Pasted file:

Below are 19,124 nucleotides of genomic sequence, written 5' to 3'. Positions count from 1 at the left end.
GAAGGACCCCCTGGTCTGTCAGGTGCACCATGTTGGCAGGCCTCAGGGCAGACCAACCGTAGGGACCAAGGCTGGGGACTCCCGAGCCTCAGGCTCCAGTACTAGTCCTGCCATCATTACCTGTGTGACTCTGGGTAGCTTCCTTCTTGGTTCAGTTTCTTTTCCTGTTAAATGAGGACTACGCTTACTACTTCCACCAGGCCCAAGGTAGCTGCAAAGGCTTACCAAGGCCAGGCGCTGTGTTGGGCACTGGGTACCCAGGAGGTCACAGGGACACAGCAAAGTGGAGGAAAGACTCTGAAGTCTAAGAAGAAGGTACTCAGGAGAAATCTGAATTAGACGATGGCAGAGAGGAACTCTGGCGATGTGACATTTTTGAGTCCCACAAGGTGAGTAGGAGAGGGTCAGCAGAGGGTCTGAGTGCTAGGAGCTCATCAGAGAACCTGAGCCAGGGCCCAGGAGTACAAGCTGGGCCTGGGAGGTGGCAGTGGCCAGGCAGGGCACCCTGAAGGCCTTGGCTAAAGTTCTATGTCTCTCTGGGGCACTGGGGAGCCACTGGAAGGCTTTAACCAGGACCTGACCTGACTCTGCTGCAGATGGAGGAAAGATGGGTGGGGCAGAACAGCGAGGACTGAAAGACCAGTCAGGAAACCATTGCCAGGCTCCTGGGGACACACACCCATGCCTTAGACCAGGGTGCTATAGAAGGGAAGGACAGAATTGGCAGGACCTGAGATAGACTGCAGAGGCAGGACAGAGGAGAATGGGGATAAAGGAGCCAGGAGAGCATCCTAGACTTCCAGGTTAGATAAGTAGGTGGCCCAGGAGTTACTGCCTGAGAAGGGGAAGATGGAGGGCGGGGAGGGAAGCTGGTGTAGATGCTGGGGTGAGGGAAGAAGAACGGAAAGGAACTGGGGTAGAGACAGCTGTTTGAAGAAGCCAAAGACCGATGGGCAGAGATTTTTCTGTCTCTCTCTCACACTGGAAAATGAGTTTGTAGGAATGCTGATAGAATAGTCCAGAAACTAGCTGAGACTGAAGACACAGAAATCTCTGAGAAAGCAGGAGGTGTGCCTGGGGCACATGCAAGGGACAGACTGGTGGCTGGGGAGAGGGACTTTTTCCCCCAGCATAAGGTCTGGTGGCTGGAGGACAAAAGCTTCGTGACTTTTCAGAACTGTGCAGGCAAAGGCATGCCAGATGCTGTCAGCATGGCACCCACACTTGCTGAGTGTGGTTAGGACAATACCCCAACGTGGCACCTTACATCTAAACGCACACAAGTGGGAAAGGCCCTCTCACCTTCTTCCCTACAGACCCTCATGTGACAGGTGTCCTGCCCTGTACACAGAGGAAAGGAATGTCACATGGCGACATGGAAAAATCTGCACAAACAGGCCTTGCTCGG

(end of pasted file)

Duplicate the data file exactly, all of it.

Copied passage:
Below are 19,124 nucleotides of genomic sequence, written 5' to 3'. Positions count from 1 at the left end.
GAAGGACCCCCTGGTCTGTCAGGTGCACCATGTTGGCAGGCCTCAGGGCAGACCAACCGTAGGGACCAAGGCTGGGGACTCCCGAGCCTCAGGCTCCAGTACTAGTCCTGCCATCATTACCTGTGTGACTCTGGGTAGCTTCCTTCTTGGTTCAGTTTCTTTTCCTGTTAAATGAGGACTACGCTTACTACTTCCACCAGGCCCAAGGTAGCTGCAAAGGCTTACCAAGGCCAGGCGCTGTGTTGGGCACTGGGTACCCAGGAGGTCACAGGGACACAGCAAAGTGGAGGAAAGACTCTGAAGTCTAAGAAGAAGGTACTCAGGAGAAATCTGAATTAGACGATGGCAGAGAGGAACTCTGGCGATGTGACATTTTTGAGTCCCACAAGGTGAGTAGGAGAGGGTCAGCAGAGGGTCTGAGTGCTAGGAGCTCATCAGAGAACCTGAGCCAGGGCCCAGGAGTACAAGCTGGGCCTGGGAGGTGGCAGTGGCCAGGCAGGGCACCCTGAAGGCCTTGGCTAAAGTTCTATGTCTCTCTGGGGCACTGGGGAGCCACTGGAAGGCTTTAACCAGGACCTGACCTGACTCTGCTGCAGATGGAGGAAAGATGGGTGGGGCAGAACAGCGAGGACTGAAAGACCAGTCAGGAAACCATTGCCAGGCTCCTGGGGACACACACCCATGCCTTAGACCAGGGTGCTATAGAAGGGAAGGACAGAATTGGCAGGACCTGAGATAGACTGCAGAGGCAGGACAGAGGAGAATGGGGATAAAGGAGCCAGGAGAGCATCCTAGACTTCCAGGTTAGATAAGTAGGTGGCCCAGGAGTTACTGCCTGAGAAGGGGAAGATGGAGGGCGGGGAGGGAAGCTGGTGTAGATGCTGGGGTGAGGGAAGAAGAACGGAAAGGAACTGGGGTAGAGACAGCTGTTTGAAGAAGCCAAAGACCGATGGGCAGAGATTTTTCTGTCTCTCTCTCACACTGGAAAATGAGTTTGTAGGAATGCTGATAGAATAGTCCAGAAACTAGCTGAGACTGAAGACACAGAAATCTCTGAGAAAGCAGGAGGTGTGCCTGGGGCACATGCAAGGGACAGACTGGTGGCTGGGGAGAGGGACTTTTTCCCCCAGCATAAGGTCTGGTGGCTGGAGGACAAAAGCTTCGTGACTTTTCAGAACTGTGCAGGCAAAGGCATGCCAGATGCTGTCAGCATGGCACCCACACTTGCTGAGTGTGGTTAGGACAATACCCCAACGTGGCACCTTACATCTAAACGCACACAAGTGGGAAAGGCCCTCTCACCTTCTTCCCTACAGACCCTCATGTGACAGGTGTCCTGCCCTGTACACAGAGGAAAGGAATGTCACATGGCGACATGGAAAAATCTGCACAAACAGGCCTTGCTCGG